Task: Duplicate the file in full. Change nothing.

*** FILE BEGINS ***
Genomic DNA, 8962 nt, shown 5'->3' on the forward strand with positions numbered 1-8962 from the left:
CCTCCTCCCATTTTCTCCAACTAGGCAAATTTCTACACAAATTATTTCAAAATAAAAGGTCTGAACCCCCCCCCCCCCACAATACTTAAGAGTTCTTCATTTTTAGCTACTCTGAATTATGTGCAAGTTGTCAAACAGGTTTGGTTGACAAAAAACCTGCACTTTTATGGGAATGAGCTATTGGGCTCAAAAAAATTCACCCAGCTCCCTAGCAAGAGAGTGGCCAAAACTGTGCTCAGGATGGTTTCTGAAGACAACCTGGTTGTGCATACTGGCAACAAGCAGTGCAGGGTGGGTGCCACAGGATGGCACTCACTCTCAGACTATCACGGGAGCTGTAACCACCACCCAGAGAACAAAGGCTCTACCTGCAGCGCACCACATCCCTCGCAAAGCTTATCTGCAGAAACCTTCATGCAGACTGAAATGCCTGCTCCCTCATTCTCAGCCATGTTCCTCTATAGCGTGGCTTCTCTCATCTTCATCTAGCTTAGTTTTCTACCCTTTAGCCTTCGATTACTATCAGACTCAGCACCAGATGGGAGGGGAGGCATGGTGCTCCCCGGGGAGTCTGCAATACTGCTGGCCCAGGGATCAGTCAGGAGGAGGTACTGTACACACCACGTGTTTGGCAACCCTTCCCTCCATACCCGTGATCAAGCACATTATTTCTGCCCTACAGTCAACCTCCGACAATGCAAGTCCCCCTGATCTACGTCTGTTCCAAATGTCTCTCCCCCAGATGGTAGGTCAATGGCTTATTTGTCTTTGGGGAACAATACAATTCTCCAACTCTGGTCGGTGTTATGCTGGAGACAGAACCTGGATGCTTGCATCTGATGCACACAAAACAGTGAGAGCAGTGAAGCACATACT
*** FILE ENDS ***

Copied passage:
Genomic DNA, 8962 nt, shown 5'->3' on the forward strand with positions numbered 1-8962 from the left:
CCTCCTCCCATTTTCTCCAACTAGGCAAATTTCTACACAAATTATTTCAAAATAAAAGGTCTGAACCCCCCCCCCCCCACAATACTTAAGAGTTCTTCATTTTTAGCTACTCTGAATTATGTGCAAGTTGTCAAACAGGTTTGGTTGACAAAAAACCTGCACTTTTATGGGAATGAGCTATTGGGCTCAAAAAAATTCACCCAGCTCCCTAGCAAGAGAGTGGCCAAAACTGTGCTCAGGATGGTTTCTGAAGACAACCTGGTTGTGCATACTGGCAACAAGCAGTGCAGGGTGGGTGCCACAGGATGGCACTCACTCTCAGACTATCACGGGAGCTGTAACCACCACCCAGAGAACAAAGGCTCTACCTGCAGCGCACCACATCCCTCGCAAAGCTTATCTGCAGAAACCTTCATGCAGACTGAAATGCCTGCTCCCTCATTCTCAGCCATGTTCCTCTATAGCGTGGCTTCTCTCATCTTCATCTAGCTTAGTTTTCTACCCTTTAGCCTTCGATTACTATCAGACTCAGCACCAGATGGGAGGGGAGGCATGGTGCTCCCCGGGGAGTCTGCAATACTGCTGGCCCAGGGATCAGTCAGGAGGAGGTACTGTACACACCACGTGTTTGGCAACCCTTCCCTCCATACCCGTGATCAAGCACATTATTTCTGCCCTACAGTCAACCTCCGACAATGCAAGTCCCCCTGATCTACGTCTGTTCCAAATGTCTCTCCCCCAGATGGTAGGTCAATGGCTTATTTGTCTTTGGGGAACAATACAATTCTCCAACTCTGGTCGGTGTTATGCTGGAGACAGAACCTGGATGCTTGCATCTGATGCACACAAAACAGTGAGAGCAGTGAAGCACATACT